Toni

HENNA is a texturizer?? I’ve been using it to dye my hair!

silkynaps
Guest
silkynaps

My hair is mixed texture, but leans towards fine. Years ago, I accidentally lightened it by putting honey in my conditioner. Some of my finer strands were also loosened, but I’ve since trimmed. So yeah, naturals with hair that leans towards fine are more susceptible to texturizing from otherwise harmless natural substances. Of course, if your strands lean towards coarse, you may have some natural protection. I’ve known coarse haired women whose hair was resistant to relaxers. Or maybe you’re just lucky. Nevertheless, after hearing complaints from former henna/cassia users, I accept that I will go grey gracefully because I… Read more »

0101
Guest
0101

It is. Aside from the many benefits of henna, one of its effects is loosening the curl pattern of hair, making it slightly straighter over time.
Depending on the culture using henna, this is also seen as a boon.

I’ve always been on the fence about using henna, but this particular effect is one of the reasons I feel its not for me.

Kelsi Briana
Guest
Kelsi Briana

Henna is not a texturizer. Some say that it can alter your curl pattern, but this is not a very common occurrence. It’s perfectly fine to use henna 🙂

JenniD
Guest
JenniD

I’m sorry but this is pure BS. This comment is a mess. Don’t care how you look?, one big dred lock with flakes? Frizz free? Your 4c hair is not my 4c hair. WE ARE NOT ALL STRUGGLING!!! Just because you need a chunk of your life to detangle your hair doesn’t mean we all do. Stop trying to make your struggle the voice for all 4c hair. Please let this myth die that our hair is the most hardest thing to deal with. This is why you have texturizers for babies! Look all hair takes time to do if… Read more »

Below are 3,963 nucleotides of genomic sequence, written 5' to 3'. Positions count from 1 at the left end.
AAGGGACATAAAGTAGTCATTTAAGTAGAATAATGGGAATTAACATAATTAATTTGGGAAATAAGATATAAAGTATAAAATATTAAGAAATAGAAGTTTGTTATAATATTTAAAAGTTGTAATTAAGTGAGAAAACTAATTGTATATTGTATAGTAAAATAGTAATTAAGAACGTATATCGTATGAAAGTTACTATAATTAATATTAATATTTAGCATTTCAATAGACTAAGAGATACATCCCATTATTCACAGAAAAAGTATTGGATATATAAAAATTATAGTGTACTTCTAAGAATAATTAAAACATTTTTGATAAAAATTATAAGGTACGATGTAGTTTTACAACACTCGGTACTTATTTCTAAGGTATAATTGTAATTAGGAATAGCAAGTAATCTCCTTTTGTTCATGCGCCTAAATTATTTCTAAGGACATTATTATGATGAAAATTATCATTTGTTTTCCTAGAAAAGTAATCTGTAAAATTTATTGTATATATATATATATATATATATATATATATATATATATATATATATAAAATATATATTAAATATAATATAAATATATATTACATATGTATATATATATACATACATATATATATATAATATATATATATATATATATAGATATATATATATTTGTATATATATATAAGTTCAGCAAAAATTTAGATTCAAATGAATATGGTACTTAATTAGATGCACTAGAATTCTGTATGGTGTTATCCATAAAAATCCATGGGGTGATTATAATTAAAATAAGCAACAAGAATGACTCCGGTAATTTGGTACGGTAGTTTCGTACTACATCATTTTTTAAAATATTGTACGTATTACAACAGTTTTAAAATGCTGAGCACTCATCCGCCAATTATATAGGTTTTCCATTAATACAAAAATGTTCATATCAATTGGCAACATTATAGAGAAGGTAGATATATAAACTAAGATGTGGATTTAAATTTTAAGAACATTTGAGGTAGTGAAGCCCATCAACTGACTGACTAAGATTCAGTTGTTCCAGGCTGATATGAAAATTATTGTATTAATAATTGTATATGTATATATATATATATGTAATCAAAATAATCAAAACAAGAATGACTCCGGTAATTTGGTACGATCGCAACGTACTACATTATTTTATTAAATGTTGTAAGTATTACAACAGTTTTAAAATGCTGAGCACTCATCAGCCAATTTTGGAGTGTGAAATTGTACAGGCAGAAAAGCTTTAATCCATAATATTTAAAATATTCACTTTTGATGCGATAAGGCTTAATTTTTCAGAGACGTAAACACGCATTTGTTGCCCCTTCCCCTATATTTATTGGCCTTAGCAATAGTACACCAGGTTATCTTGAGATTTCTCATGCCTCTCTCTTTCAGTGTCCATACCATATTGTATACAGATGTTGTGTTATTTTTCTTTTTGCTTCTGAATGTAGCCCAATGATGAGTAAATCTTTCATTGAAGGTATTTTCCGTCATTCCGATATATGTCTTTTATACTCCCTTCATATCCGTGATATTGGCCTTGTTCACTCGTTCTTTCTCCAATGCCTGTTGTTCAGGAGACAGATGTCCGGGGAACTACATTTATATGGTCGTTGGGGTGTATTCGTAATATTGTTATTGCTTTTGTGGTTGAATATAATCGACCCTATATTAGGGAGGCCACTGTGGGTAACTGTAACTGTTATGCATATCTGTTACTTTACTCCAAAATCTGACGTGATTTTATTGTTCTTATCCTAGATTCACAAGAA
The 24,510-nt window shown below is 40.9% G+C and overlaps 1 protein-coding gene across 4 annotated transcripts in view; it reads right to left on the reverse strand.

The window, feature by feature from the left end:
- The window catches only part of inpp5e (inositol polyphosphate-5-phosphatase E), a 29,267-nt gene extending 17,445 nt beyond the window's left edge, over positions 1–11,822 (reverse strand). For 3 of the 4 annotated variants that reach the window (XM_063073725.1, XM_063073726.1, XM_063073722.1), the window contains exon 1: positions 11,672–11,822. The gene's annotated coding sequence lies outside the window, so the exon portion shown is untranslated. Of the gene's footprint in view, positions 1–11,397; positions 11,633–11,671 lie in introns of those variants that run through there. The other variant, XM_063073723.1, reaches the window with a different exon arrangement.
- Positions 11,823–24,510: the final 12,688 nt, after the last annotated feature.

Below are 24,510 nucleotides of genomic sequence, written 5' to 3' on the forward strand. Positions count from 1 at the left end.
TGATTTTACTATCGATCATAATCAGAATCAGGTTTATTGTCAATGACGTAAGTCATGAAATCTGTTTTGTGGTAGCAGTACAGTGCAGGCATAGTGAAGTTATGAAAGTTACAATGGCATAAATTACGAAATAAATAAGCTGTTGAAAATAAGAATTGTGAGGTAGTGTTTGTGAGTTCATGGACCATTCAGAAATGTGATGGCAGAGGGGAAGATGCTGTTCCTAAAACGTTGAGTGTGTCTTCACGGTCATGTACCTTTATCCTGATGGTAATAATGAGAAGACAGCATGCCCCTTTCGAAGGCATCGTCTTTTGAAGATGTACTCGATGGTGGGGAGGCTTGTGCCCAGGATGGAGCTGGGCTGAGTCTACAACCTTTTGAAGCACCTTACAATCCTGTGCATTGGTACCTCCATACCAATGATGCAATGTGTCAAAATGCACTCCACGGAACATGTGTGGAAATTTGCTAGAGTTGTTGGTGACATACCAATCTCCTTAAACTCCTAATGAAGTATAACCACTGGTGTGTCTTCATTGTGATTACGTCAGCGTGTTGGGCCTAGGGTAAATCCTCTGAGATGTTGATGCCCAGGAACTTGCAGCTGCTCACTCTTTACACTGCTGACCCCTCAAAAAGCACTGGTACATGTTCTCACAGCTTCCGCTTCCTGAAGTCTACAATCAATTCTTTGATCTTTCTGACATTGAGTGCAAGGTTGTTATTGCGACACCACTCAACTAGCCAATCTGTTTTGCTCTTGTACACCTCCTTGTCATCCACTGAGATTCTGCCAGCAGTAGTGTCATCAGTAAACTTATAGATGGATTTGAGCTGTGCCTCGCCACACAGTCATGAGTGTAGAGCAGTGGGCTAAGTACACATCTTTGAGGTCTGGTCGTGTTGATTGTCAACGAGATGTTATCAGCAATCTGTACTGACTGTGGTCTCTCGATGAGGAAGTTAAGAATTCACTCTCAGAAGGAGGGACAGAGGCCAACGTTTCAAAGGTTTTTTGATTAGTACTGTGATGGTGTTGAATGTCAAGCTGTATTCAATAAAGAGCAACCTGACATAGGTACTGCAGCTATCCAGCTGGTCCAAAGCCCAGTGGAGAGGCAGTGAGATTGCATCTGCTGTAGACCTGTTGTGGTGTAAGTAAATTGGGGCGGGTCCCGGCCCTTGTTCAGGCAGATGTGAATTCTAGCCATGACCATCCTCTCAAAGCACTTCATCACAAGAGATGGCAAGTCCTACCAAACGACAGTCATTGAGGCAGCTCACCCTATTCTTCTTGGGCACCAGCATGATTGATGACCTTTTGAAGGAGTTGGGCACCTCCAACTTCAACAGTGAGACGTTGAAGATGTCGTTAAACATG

Redseouls
Guest
Redseouls

WE ARE NOT ALL STRUGGLING!!!”

PREACH!

cacey
Guest
cacey

THANK YOU! you are so spot on! My hair’s type 3b/c and my parents KEPT my hair constantly in braids and cornrows (even though they would be badly fuzzed out beyond recognition by week three) when i was little because it was faaaaar less time consuming than them having to do my hair everyday even though i supposedly had, according to everyone outside of my family, “easy-to-manage curls”. puh leeze. even now i struggle with my hair but find the tight curls of my son, where they mimic his father’s naturally coarse, 4b/c wiry spirals, waaay more manageable than my… Read more »